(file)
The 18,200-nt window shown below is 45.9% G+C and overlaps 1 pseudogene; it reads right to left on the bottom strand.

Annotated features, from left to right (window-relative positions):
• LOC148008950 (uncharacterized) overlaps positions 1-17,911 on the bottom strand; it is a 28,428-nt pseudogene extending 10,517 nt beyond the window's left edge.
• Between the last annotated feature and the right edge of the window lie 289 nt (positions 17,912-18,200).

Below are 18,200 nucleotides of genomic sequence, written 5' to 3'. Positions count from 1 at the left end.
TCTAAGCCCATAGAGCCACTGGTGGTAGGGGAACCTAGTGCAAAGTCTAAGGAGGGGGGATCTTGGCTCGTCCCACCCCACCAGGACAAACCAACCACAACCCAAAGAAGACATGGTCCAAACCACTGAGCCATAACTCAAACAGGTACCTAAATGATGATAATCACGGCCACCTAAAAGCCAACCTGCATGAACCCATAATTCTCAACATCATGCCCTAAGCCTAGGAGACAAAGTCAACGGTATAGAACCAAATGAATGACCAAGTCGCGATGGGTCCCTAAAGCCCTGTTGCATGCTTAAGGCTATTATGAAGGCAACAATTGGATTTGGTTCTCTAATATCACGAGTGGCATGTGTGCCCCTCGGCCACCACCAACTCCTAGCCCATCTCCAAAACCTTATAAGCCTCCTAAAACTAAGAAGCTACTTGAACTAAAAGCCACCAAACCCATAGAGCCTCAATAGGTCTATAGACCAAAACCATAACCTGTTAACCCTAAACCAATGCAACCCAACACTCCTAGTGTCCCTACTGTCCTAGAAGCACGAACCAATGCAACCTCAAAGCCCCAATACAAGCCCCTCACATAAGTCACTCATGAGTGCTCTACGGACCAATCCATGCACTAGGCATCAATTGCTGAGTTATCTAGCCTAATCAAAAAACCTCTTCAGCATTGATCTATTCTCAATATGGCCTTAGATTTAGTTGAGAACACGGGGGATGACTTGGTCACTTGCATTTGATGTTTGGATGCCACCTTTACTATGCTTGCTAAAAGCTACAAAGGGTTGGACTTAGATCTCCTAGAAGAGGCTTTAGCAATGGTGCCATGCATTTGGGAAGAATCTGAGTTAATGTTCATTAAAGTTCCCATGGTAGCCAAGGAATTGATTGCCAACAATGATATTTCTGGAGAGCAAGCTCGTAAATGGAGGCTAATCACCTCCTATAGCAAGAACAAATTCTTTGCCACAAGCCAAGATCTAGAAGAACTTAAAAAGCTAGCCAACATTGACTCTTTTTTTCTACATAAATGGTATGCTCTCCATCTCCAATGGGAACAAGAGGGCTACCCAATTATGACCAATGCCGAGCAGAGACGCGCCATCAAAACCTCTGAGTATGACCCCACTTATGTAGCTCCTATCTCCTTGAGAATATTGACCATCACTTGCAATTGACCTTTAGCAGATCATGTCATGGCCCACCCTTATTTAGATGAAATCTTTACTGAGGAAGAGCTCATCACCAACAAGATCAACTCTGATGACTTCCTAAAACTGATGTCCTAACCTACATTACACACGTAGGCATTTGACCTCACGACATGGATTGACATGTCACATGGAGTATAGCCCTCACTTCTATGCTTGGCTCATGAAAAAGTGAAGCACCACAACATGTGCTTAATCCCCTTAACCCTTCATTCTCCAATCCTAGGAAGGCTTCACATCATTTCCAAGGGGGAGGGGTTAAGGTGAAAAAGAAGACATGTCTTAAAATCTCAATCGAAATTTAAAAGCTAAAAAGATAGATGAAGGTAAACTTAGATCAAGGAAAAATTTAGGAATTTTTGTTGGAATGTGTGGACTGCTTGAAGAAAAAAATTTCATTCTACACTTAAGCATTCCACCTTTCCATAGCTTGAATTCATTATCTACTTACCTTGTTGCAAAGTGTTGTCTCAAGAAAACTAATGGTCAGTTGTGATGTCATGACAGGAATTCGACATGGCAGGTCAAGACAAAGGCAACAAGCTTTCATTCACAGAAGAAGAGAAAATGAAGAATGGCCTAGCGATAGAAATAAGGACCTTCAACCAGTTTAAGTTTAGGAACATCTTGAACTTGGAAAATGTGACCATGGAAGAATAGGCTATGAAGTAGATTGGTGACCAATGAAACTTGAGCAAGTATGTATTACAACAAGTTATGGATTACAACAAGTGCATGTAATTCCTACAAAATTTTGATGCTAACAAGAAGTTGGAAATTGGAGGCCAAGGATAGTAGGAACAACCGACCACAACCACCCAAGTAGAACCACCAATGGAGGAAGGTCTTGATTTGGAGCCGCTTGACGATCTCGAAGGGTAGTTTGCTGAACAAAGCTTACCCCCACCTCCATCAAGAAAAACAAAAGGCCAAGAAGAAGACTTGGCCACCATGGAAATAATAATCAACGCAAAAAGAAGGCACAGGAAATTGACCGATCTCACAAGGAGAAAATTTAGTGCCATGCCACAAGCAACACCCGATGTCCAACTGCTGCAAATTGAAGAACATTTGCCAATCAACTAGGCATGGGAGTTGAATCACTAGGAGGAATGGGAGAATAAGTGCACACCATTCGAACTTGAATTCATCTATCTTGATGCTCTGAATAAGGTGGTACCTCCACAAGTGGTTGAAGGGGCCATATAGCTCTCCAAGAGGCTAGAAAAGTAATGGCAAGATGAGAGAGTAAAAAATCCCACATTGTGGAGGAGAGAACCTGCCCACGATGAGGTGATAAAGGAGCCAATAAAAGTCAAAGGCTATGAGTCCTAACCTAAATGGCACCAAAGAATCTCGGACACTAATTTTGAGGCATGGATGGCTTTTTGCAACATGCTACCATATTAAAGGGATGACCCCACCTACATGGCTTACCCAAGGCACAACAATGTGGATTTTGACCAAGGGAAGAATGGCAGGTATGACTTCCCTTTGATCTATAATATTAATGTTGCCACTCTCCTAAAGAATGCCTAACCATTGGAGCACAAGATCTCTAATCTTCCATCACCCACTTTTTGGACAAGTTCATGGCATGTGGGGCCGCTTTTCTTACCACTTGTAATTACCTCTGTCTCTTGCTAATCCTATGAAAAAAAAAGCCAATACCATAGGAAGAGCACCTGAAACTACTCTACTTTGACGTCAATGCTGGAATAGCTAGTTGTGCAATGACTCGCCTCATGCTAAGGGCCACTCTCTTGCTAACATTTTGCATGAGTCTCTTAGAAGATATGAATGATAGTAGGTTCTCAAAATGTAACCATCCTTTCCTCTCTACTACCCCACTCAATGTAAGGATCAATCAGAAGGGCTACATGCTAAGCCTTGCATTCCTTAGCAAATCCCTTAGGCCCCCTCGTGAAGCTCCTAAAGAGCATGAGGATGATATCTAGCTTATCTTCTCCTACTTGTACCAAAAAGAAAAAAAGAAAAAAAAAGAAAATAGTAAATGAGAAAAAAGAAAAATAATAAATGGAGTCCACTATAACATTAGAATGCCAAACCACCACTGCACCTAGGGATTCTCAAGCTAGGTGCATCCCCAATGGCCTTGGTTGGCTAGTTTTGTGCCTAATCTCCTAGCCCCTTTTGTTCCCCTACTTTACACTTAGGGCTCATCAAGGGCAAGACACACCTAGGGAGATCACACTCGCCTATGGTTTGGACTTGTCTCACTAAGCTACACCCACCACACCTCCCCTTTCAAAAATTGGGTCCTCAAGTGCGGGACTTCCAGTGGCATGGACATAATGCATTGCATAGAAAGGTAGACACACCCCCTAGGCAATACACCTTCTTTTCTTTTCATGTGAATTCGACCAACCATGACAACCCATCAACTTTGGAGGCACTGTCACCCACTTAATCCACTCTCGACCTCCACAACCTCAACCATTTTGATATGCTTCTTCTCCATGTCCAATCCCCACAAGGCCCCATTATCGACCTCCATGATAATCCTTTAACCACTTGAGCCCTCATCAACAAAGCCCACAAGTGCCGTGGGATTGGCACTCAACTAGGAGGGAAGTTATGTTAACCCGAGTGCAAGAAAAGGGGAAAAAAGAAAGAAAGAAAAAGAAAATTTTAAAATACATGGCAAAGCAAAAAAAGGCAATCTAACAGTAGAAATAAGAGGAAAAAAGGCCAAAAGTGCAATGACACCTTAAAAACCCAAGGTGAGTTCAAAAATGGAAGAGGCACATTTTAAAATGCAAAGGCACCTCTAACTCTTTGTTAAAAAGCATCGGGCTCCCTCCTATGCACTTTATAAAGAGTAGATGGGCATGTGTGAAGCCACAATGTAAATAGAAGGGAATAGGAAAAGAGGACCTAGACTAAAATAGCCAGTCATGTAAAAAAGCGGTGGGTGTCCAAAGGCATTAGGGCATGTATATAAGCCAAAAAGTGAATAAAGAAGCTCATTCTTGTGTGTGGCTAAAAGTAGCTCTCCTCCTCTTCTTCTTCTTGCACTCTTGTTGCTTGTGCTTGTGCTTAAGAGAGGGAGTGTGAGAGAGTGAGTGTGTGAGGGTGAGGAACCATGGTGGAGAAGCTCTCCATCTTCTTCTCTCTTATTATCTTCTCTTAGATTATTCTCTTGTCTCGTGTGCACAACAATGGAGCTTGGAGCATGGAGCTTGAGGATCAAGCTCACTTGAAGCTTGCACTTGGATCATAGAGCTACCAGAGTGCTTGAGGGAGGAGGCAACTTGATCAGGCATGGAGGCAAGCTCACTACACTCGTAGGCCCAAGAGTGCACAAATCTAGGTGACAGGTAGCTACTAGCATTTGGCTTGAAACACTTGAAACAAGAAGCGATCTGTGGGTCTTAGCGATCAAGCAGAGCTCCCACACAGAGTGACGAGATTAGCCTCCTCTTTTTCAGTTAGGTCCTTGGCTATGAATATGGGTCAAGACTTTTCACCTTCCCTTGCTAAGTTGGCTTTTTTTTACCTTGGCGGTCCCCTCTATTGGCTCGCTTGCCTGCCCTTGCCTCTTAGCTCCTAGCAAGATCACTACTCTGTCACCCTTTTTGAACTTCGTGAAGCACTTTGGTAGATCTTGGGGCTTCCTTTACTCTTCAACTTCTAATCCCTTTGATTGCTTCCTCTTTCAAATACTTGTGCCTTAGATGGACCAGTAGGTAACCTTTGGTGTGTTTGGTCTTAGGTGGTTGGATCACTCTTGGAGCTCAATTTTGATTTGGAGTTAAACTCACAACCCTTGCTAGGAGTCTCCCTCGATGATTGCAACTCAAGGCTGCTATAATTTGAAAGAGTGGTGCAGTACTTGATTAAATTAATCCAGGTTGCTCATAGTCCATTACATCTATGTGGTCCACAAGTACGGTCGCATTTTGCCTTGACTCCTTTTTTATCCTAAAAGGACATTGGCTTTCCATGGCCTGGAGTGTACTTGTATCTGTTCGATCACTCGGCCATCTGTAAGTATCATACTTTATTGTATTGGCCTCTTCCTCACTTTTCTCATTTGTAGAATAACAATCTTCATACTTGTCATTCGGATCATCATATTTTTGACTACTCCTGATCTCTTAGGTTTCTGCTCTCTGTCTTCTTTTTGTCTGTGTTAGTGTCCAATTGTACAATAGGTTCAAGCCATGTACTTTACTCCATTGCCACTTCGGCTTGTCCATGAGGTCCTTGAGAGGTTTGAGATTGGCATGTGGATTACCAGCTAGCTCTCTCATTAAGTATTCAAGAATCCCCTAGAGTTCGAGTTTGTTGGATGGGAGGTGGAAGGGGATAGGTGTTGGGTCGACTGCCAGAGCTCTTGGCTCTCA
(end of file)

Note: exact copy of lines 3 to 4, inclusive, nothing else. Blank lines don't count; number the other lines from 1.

• LOC148008950 (uncharacterized) overlaps positions 1-17,911 on the bottom strand; it is a 28,428-nt pseudogene extending 10,517 nt beyond the window's left edge.
• Between the last annotated feature and the right edge of the window lie 289 nt (positions 17,912-18,200).